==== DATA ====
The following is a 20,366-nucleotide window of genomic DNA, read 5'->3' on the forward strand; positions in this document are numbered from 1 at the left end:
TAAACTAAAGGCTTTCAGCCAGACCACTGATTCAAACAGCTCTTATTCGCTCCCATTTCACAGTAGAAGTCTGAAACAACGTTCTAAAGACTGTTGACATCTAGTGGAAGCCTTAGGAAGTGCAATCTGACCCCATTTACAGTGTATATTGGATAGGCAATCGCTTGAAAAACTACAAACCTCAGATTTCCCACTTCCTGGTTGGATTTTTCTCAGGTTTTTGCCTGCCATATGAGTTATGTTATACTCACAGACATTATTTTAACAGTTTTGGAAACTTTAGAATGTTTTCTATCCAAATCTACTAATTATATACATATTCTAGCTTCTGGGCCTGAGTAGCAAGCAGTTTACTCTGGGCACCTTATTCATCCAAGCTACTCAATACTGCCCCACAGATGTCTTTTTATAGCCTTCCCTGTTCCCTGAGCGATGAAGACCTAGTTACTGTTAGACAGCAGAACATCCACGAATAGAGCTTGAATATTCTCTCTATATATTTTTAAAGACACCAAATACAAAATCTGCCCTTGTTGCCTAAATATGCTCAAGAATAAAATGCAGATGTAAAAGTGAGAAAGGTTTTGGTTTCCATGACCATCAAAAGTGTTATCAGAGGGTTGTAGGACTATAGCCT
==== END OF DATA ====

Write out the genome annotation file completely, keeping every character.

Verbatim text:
The following is a 20,366-nucleotide window of genomic DNA, read 5'->3' on the forward strand; positions in this document are numbered from 1 at the left end:
TAAACTAAAGGCTTTCAGCCAGACCACTGATTCAAACAGCTCTTATTCGCTCCCATTTCACAGTAGAAGTCTGAAACAACGTTCTAAAGACTGTTGACATCTAGTGGAAGCCTTAGGAAGTGCAATCTGACCCCATTTACAGTGTATATTGGATAGGCAATCGCTTGAAAAACTACAAACCTCAGATTTCCCACTTCCTGGTTGGATTTTTCTCAGGTTTTTGCCTGCCATATGAGTTATGTTATACTCACAGACATTATTTTAACAGTTTTGGAAACTTTAGAATGTTTTCTATCCAAATCTACTAATTATATACATATTCTAGCTTCTGGGCCTGAGTAGCAAGCAGTTTACTCTGGGCACCTTATTCATCCAAGCTACTCAATACTGCCCCACAGATGTCTTTTTATAGCCTTCCCTGTTCCCTGAGCGATGAAGACCTAGTTACTGTTAGACAGCAGAACATCCACGAATAGAGCTTGAATATTCTCTCTATATATTTTTAAAGACACCAAATACAAAATCTGCCCTTGTTGCCTAAATATGCTCAAGAATAAAATGCAGATGTAAAAGTGAGAAAGGTTTTGGTTTCCATGACCATCAAAAGTGTTATCAGAGGGTTGTAGGACTATAGCCT